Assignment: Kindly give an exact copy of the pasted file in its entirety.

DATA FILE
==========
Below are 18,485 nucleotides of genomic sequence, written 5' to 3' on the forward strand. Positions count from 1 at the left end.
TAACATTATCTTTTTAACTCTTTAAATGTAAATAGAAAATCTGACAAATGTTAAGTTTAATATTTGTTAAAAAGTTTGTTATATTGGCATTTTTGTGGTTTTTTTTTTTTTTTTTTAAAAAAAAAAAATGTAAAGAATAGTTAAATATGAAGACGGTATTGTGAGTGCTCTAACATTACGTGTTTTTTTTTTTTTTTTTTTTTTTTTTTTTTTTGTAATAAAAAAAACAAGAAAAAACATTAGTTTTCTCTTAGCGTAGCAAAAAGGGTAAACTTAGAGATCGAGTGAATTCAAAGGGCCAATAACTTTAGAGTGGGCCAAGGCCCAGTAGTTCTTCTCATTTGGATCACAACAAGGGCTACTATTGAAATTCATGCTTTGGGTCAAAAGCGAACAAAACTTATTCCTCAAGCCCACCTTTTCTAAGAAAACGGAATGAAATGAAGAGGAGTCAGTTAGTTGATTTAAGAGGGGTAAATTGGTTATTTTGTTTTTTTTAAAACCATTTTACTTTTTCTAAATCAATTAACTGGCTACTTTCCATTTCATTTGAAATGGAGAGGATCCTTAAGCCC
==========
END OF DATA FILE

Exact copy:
Below are 18,485 nucleotides of genomic sequence, written 5' to 3' on the forward strand. Positions count from 1 at the left end.
TAACATTATCTTTTTAACTCTTTAAATGTAAATAGAAAATCTGACAAATGTTAAGTTTAATATTTGTTAAAAAGTTTGTTATATTGGCATTTTTGTGGTTTTTTTTTTTTTTTTTTAAAAAAAAAAAATGTAAAGAATAGTTAAATATGAAGACGGTATTGTGAGTGCTCTAACATTACGTGTTTTTTTTTTTTTTTTTTTTTTTTTTTTTTTTGTAATAAAAAAAACAAGAAAAAACATTAGTTTTCTCTTAGCGTAGCAAAAAGGGTAAACTTAGAGATCGAGTGAATTCAAAGGGCCAATAACTTTAGAGTGGGCCAAGGCCCAGTAGTTCTTCTCATTTGGATCACAACAAGGGCTACTATTGAAATTCATGCTTTGGGTCAAAAGCGAACAAAACTTATTCCTCAAGCCCACCTTTTCTAAGAAAACGGAATGAAATGAAGAGGAGTCAGTTAGTTGATTTAAGAGGGGTAAATTGGTTATTTTGTTTTTTTTAAAACCATTTTACTTTTTCTAAATCAATTAACTGGCTACTTTCCATTTCATTTGAAATGGAGAGGATCCTTAAGCCC